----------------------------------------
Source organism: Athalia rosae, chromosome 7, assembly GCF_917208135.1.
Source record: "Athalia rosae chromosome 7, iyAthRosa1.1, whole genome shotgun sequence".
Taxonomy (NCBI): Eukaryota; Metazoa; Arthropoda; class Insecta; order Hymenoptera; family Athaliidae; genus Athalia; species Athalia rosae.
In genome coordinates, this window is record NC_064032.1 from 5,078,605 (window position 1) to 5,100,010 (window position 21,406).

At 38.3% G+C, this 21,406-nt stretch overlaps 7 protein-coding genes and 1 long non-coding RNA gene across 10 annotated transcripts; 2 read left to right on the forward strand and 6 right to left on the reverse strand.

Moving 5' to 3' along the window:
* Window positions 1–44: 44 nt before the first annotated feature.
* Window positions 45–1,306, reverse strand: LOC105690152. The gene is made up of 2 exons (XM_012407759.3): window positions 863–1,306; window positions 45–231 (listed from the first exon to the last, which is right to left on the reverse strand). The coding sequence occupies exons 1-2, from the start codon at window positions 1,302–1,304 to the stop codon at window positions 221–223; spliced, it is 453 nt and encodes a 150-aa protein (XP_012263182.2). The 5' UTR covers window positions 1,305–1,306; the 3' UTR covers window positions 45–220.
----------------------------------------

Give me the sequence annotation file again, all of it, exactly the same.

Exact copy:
Source organism: Athalia rosae, chromosome 7, assembly GCF_917208135.1.
Source record: "Athalia rosae chromosome 7, iyAthRosa1.1, whole genome shotgun sequence".
Taxonomy (NCBI): Eukaryota; Metazoa; Arthropoda; class Insecta; order Hymenoptera; family Athaliidae; genus Athalia; species Athalia rosae.
In genome coordinates, this window is record NC_064032.1 from 5,078,605 (window position 1) to 5,100,010 (window position 21,406).

At 38.3% G+C, this 21,406-nt stretch overlaps 7 protein-coding genes and 1 long non-coding RNA gene across 10 annotated transcripts; 2 read left to right on the forward strand and 6 right to left on the reverse strand.

Moving 5' to 3' along the window:
* Window positions 1–44: 44 nt before the first annotated feature.
* Window positions 45–1,306, reverse strand: LOC105690152. The gene is made up of 2 exons (XM_012407759.3): window positions 863–1,306; window positions 45–231 (listed from the first exon to the last, which is right to left on the reverse strand). The coding sequence occupies exons 1-2, from the start codon at window positions 1,302–1,304 to the stop codon at window positions 221–223; spliced, it is 453 nt and encodes a 150-aa protein (XP_012263182.2). The 5' UTR covers window positions 1,305–1,306; the 3' UTR covers window positions 45–220.